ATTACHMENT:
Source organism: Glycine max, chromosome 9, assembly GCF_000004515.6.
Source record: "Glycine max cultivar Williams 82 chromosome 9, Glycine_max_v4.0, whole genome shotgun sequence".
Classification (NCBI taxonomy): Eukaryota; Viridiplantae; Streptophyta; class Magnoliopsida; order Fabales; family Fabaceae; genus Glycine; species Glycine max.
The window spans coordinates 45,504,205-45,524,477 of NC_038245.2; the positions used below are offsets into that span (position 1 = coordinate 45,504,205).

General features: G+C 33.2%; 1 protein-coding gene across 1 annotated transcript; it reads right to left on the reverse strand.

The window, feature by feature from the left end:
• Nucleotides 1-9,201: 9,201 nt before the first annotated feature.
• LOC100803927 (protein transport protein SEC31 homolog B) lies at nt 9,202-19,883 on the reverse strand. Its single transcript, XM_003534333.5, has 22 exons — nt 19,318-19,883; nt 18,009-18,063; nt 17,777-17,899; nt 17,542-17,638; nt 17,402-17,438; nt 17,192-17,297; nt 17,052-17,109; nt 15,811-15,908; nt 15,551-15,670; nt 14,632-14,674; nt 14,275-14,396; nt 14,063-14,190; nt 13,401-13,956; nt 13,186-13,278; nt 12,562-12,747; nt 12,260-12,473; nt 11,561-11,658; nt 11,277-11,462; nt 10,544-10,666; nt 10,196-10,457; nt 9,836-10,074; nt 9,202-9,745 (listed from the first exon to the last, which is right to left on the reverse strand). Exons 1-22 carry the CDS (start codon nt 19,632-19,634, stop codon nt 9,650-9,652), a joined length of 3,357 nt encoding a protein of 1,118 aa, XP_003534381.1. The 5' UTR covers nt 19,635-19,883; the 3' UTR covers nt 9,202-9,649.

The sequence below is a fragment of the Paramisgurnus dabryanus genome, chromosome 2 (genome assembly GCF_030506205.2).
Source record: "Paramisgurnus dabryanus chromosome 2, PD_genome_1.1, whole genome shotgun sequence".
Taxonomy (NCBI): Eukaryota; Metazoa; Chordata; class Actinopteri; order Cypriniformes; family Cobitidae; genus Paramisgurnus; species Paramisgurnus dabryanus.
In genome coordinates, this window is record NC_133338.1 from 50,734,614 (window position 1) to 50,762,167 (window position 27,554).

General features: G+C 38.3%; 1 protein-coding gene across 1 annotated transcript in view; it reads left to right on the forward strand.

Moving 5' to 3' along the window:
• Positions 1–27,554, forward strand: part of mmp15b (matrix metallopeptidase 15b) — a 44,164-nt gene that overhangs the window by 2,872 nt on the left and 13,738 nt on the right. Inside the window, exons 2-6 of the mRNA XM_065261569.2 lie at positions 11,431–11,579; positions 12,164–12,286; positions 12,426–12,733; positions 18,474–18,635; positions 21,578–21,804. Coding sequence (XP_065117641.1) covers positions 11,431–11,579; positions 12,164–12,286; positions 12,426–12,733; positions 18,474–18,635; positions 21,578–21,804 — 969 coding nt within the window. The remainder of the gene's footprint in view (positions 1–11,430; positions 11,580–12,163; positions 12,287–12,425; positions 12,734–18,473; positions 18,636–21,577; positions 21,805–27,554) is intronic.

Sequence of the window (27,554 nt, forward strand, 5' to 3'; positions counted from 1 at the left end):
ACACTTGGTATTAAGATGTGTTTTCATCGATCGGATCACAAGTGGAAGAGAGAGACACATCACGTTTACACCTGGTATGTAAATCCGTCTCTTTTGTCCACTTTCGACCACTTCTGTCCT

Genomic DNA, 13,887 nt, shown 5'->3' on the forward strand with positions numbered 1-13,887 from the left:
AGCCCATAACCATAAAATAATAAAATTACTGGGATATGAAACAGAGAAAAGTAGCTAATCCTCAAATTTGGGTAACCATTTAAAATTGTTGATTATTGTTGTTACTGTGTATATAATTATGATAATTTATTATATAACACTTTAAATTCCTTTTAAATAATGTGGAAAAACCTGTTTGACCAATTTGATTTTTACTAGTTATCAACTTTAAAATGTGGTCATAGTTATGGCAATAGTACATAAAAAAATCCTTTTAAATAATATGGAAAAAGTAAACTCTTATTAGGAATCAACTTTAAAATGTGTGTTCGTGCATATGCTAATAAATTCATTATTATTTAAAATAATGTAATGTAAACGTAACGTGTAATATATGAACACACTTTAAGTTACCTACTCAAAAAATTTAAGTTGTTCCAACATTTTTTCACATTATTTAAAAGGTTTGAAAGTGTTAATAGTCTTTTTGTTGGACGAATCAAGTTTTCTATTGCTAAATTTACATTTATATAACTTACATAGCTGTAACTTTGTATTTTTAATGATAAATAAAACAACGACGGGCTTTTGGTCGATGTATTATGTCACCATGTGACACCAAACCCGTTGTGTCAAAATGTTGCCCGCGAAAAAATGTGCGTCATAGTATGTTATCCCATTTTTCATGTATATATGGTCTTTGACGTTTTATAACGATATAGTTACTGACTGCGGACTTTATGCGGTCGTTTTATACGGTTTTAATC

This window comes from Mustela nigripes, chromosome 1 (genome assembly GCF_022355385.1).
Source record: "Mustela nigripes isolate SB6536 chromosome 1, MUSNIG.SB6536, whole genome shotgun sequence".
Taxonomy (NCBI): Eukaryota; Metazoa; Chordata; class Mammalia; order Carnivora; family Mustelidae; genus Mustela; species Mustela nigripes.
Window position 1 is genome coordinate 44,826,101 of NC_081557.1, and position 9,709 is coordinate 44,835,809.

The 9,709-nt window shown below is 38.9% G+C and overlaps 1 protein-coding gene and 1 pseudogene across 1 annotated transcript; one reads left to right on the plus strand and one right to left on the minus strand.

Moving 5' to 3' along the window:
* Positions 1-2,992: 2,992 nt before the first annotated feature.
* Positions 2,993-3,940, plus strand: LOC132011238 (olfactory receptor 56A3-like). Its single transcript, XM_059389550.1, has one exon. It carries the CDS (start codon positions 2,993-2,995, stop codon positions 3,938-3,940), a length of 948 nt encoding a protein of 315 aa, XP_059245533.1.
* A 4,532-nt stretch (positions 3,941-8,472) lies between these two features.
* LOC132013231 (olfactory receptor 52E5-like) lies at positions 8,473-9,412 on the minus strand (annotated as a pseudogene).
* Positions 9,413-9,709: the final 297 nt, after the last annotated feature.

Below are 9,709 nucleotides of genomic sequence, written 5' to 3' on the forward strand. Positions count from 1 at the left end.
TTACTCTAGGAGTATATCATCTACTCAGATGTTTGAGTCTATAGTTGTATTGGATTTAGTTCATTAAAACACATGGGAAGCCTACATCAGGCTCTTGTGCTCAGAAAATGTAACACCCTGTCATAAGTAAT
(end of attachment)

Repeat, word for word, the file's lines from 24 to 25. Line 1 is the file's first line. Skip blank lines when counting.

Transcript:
The 9,709-nt window shown below is 38.9% G+C and overlaps 1 protein-coding gene and 1 pseudogene across 1 annotated transcript; one reads left to right on the plus strand and one right to left on the minus strand.

Moving 5' to 3' along the window: